“For myself, as, no doubt, for most of my contemporaries, the philosophy of meaningless was essentially an instrument of liberation. The liberation we desired was simultaneously liberation from a certain political and economic system and liberation from a certain system of morality. We objected to the morality because it interfered with our sexual freedom; we objected to the political and economic system because it was unjust. The supporters of these systems claimed that in some way they embodied the meaning (a Christian meaning, they insisted) of the world. There was one admirably simple method of confuting these people and at the same time justifying ourselves in our political and erotical revolt: we could deny that the world had any meaning whatsoever.”
The interesting thing about Huxley is that while he remained an atheist he became intensely interested in mysticism, along with hallucinogenic drugs, in the latter part of his life. He even argued 1n 1945 in a best selling book that all religions incorporated what he called the Perennial Philosophy, and that a man could be an adherent of that philosophy while believing in none of the theological aspects of any of the religions.
This was a brilliant attempt to square the circle for atheism. The great weakness of atheism is that it leads to the conclusion that existence is ultimately meaningless. Huxley demonstrated how an atheist could derive meaning to the world by
stealing borrowing from religions their trappings while ignoring the substance.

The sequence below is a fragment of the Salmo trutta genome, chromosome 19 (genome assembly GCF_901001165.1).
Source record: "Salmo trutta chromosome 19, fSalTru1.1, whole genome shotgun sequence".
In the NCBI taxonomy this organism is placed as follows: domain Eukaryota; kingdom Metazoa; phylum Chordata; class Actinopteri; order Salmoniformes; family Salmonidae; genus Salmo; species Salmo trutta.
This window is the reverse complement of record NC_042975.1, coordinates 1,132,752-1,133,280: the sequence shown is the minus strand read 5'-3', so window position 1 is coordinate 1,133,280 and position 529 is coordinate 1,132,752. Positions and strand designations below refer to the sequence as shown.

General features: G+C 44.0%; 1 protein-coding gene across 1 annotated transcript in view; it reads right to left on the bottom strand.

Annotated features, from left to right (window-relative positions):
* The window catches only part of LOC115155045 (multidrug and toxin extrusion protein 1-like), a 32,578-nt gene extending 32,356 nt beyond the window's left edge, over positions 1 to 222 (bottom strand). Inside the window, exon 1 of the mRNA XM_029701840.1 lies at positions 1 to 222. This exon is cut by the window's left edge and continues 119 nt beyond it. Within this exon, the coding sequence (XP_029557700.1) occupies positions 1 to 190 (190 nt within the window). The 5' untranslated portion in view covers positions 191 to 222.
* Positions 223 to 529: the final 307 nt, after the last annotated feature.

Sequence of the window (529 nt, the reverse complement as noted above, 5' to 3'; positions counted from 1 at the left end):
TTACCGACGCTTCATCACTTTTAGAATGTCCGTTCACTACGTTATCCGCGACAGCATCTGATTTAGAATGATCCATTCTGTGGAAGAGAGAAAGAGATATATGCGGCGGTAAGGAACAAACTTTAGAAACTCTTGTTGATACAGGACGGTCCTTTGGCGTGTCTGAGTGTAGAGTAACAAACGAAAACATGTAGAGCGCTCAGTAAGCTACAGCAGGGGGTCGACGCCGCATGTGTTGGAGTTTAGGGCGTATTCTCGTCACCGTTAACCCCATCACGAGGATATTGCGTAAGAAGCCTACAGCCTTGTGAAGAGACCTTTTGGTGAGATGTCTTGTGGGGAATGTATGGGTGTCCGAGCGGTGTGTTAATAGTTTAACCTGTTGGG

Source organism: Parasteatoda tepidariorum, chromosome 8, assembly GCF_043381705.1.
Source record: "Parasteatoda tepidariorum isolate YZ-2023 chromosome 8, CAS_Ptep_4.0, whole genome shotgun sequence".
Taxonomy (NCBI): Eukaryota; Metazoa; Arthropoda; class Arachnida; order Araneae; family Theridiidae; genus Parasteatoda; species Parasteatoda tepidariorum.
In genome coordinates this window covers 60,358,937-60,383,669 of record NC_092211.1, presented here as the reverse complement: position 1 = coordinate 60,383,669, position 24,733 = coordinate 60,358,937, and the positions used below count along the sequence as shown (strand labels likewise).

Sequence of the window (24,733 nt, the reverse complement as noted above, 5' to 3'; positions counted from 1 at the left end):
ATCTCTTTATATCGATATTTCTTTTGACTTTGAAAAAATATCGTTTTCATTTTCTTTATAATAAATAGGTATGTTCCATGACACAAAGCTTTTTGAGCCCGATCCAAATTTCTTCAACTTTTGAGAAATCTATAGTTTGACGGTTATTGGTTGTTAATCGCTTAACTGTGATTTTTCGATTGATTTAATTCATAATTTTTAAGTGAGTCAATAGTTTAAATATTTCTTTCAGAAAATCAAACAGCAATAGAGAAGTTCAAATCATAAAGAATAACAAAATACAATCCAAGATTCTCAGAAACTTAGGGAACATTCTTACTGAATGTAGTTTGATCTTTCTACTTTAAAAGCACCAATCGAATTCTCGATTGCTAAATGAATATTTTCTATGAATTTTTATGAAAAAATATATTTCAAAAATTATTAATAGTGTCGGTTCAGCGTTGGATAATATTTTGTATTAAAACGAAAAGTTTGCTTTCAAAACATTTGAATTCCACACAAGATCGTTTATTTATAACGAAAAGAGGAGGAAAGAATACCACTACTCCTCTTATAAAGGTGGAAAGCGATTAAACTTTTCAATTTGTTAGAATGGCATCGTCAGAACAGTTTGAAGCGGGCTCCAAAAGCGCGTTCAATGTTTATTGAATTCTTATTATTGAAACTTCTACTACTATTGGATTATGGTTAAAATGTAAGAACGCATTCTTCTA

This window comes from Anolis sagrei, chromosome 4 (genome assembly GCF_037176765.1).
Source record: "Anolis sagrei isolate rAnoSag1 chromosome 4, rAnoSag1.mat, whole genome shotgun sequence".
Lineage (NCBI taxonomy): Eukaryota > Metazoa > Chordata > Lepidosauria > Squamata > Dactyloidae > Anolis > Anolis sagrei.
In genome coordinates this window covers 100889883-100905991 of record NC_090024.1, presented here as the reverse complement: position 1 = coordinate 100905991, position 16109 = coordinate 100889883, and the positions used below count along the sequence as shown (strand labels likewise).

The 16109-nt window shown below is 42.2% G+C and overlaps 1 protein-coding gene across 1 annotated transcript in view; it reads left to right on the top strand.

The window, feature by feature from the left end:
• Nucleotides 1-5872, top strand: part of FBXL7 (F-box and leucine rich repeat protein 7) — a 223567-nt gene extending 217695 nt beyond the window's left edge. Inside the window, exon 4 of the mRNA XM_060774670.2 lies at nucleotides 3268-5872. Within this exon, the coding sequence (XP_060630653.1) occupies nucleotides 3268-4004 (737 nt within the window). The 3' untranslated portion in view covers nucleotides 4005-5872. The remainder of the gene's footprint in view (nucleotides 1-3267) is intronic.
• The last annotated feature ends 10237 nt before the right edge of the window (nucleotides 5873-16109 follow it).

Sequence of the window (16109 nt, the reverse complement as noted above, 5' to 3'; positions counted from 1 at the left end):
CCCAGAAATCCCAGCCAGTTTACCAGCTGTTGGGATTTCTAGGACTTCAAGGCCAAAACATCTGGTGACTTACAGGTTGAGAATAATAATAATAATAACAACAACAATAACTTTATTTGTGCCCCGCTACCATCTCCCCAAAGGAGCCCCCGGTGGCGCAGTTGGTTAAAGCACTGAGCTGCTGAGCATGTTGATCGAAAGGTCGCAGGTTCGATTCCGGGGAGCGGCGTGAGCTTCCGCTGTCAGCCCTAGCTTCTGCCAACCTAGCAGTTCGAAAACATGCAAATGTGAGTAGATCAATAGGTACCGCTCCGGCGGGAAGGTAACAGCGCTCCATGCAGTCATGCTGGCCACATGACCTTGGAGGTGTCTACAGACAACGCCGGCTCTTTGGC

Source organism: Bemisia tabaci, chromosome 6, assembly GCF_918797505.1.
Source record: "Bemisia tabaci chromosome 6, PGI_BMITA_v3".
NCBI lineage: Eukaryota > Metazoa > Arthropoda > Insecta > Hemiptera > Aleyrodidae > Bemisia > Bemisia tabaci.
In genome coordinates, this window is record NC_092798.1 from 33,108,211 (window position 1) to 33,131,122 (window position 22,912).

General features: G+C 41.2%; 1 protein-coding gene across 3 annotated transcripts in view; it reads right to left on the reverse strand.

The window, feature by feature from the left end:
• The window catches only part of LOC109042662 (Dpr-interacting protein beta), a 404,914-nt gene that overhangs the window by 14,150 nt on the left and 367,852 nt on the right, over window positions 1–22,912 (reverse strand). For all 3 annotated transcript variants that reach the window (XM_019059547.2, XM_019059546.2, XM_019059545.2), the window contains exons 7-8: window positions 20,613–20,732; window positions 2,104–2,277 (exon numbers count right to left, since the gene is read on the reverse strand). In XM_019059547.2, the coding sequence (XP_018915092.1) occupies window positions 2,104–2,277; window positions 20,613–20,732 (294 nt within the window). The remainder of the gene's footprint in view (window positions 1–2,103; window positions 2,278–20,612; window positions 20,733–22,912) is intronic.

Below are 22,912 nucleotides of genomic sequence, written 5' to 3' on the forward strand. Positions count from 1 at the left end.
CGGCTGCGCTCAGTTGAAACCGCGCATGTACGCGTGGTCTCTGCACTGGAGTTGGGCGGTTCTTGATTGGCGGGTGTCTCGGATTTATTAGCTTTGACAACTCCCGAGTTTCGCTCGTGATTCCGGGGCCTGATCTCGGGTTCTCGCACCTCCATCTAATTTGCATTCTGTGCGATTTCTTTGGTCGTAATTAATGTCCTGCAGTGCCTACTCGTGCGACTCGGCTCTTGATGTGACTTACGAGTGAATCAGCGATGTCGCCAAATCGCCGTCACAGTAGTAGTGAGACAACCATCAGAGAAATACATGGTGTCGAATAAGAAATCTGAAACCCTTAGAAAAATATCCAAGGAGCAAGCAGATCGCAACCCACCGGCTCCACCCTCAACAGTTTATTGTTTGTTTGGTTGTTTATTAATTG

CS Lewis, who was a contemporary of Huxley and who died on the same day he did, along with John F. Kennedy, summed up this type of atheism in his The Screwtape Letters:
I wonder you should ask me whether it is essential to keep the patient in ignorance of your own existence. That question, at least for the present phase of the struggle, has been answered for us by the High Command. Our policy, for the moment, is to conceal ourselves. Of course this has not always been so. We are really faced with a cruel dilemma. When the humans disbelieve in our existence we lose all the pleasing results of direct terrorism, and we make no magicians. On the other hand, when they believe in us, we cannot make them materialists and sceptics.
At least, not yet. I have great hopes that we shall learn in due time how to emotionalise and mythologise their science to such an extent that what is, in effect, a belief in us (though not under that name) will creep in while the human mind remains closed to belief in the enemy. The “Life Force,” the wor¬ship of sex, and some aspects of Psychoanalysis may here prove useful. If once we can produce our perfect work—the Materialist Magician, the man, not using, but veritably worshipping, what he vaguely calls “Forces” while denying the existence of “spirits”—then the end of the war will be in sight.
Ah, but this is too philosophical for a day of celebration! Time for some atheist kid songs! Continue reading